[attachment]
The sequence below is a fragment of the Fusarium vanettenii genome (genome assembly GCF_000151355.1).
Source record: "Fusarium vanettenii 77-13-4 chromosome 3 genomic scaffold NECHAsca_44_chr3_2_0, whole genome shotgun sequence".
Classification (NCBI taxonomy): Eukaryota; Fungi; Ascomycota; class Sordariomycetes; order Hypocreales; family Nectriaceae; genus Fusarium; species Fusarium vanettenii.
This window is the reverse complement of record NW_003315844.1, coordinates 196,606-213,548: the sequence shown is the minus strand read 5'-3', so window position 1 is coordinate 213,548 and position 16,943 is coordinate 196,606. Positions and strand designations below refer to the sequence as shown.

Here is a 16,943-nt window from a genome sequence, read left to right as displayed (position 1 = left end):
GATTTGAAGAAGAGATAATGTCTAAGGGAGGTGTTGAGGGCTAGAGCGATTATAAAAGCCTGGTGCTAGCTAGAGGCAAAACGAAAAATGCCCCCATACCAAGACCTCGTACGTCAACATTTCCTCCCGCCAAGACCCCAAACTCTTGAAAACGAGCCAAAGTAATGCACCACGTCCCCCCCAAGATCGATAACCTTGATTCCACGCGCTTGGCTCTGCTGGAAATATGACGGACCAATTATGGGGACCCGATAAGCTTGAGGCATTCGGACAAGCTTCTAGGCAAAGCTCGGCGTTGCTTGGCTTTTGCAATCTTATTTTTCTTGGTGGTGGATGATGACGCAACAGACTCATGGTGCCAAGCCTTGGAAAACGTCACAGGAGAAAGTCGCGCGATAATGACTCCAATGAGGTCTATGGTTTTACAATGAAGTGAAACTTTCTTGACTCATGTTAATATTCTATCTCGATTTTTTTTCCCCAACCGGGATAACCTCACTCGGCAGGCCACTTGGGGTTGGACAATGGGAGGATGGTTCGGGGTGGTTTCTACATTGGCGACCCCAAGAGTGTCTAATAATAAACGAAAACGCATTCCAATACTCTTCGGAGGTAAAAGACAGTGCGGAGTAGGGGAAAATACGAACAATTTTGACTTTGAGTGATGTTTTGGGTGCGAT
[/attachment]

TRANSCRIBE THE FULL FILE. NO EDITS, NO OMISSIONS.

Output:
The sequence below is a fragment of the Fusarium vanettenii genome (genome assembly GCF_000151355.1).
Source record: "Fusarium vanettenii 77-13-4 chromosome 3 genomic scaffold NECHAsca_44_chr3_2_0, whole genome shotgun sequence".
Classification (NCBI taxonomy): Eukaryota; Fungi; Ascomycota; class Sordariomycetes; order Hypocreales; family Nectriaceae; genus Fusarium; species Fusarium vanettenii.
This window is the reverse complement of record NW_003315844.1, coordinates 196,606-213,548: the sequence shown is the minus strand read 5'-3', so window position 1 is coordinate 213,548 and position 16,943 is coordinate 196,606. Positions and strand designations below refer to the sequence as shown.

Here is a 16,943-nt window from a genome sequence, read left to right as displayed (position 1 = left end):
GATTTGAAGAAGAGATAATGTCTAAGGGAGGTGTTGAGGGCTAGAGCGATTATAAAAGCCTGGTGCTAGCTAGAGGCAAAACGAAAAATGCCCCCATACCAAGACCTCGTACGTCAACATTTCCTCCCGCCAAGACCCCAAACTCTTGAAAACGAGCCAAAGTAATGCACCACGTCCCCCCCAAGATCGATAACCTTGATTCCACGCGCTTGGCTCTGCTGGAAATATGACGGACCAATTATGGGGACCCGATAAGCTTGAGGCATTCGGACAAGCTTCTAGGCAAAGCTCGGCGTTGCTTGGCTTTTGCAATCTTATTTTTCTTGGTGGTGGATGATGACGCAACAGACTCATGGTGCCAAGCCTTGGAAAACGTCACAGGAGAAAGTCGCGCGATAATGACTCCAATGAGGTCTATGGTTTTACAATGAAGTGAAACTTTCTTGACTCATGTTAATATTCTATCTCGATTTTTTTTCCCCAACCGGGATAACCTCACTCGGCAGGCCACTTGGGGTTGGACAATGGGAGGATGGTTCGGGGTGGTTTCTACATTGGCGACCCCAAGAGTGTCTAATAATAAACGAAAACGCATTCCAATACTCTTCGGAGGTAAAAGACAGTGCGGAGTAGGGGAAAATACGAACAATTTTGACTTTGAGTGATGTTTTGGGTGCGAT